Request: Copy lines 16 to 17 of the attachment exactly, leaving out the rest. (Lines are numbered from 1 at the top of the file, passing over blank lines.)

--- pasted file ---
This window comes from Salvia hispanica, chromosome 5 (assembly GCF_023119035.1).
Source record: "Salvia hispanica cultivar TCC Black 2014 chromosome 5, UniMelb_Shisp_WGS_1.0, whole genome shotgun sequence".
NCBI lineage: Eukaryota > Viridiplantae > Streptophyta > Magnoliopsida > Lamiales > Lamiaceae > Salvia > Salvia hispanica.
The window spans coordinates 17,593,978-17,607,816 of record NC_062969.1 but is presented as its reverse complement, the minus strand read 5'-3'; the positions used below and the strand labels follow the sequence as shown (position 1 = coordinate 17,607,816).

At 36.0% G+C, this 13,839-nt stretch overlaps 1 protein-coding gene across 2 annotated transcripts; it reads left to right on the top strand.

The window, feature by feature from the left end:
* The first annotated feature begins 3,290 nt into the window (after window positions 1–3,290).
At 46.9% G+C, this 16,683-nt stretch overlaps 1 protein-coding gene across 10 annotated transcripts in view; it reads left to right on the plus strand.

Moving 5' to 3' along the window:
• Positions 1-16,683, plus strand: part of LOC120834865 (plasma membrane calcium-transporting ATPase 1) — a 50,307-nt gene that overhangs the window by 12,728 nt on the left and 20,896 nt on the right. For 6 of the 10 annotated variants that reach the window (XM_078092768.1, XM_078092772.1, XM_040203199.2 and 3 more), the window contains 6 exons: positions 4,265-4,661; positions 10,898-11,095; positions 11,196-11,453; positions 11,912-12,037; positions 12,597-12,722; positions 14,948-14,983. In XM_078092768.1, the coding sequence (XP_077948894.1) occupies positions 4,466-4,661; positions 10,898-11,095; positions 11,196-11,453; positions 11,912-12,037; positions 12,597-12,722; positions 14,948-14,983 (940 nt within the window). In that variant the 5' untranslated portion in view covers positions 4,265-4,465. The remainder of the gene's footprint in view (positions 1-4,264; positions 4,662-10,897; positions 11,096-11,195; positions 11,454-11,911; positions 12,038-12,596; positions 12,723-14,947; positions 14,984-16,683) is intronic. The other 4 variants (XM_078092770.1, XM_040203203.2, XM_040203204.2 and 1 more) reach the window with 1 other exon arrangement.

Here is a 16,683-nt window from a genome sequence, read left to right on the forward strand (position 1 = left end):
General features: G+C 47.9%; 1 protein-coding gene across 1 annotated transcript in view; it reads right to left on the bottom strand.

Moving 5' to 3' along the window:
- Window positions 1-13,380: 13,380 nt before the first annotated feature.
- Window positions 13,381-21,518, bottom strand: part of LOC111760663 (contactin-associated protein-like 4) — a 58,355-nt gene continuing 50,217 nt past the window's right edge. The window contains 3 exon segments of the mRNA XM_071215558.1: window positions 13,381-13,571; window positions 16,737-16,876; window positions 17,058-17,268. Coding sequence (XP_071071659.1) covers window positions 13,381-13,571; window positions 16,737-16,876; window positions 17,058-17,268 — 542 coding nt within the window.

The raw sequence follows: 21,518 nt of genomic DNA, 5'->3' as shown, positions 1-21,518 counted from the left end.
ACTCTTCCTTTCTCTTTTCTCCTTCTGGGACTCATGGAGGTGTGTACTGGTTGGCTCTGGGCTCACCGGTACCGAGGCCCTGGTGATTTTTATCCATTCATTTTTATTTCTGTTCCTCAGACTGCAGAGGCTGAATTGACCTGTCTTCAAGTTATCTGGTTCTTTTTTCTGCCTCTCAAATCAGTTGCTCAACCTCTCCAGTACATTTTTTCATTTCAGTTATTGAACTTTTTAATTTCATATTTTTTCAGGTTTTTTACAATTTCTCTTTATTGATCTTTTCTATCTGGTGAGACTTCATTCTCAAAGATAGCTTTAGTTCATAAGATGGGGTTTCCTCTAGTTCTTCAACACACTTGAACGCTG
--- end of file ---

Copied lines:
The raw sequence follows: 21,518 nt of genomic DNA, 5'->3' as shown, positions 1-21,518 counted from the left end.
ACTCTTCCTTTCTCTTTTCTCCTTCTGGGACTCATGGAGGTGTGTACTGGTTGGCTCTGGGCTCACCGGTACCGAGGCCCTGGTGATTTTTATCCATTCATTTTTATTTCTGTTCCTCAGACTGCAGAGGCTGAATTGACCTGTCTTCAAGTTATCTGGTTCTTTTTTCTGCCTCTCAAATCAGTTGCTCAACCTCTCCAGTACATTTTTTCATTTCAGTTATTGAACTTTTTAATTTCATATTTTTTCAGGTTTTTTACAATTTCTCTTTATTGATCTTTTCTATCTGGTGAGACTTCATTCTCAAAGATAGCTTTAGTTCATAAGATGGGGTTTCCTCTAGTTCTTCAACACACTTGAACGCTG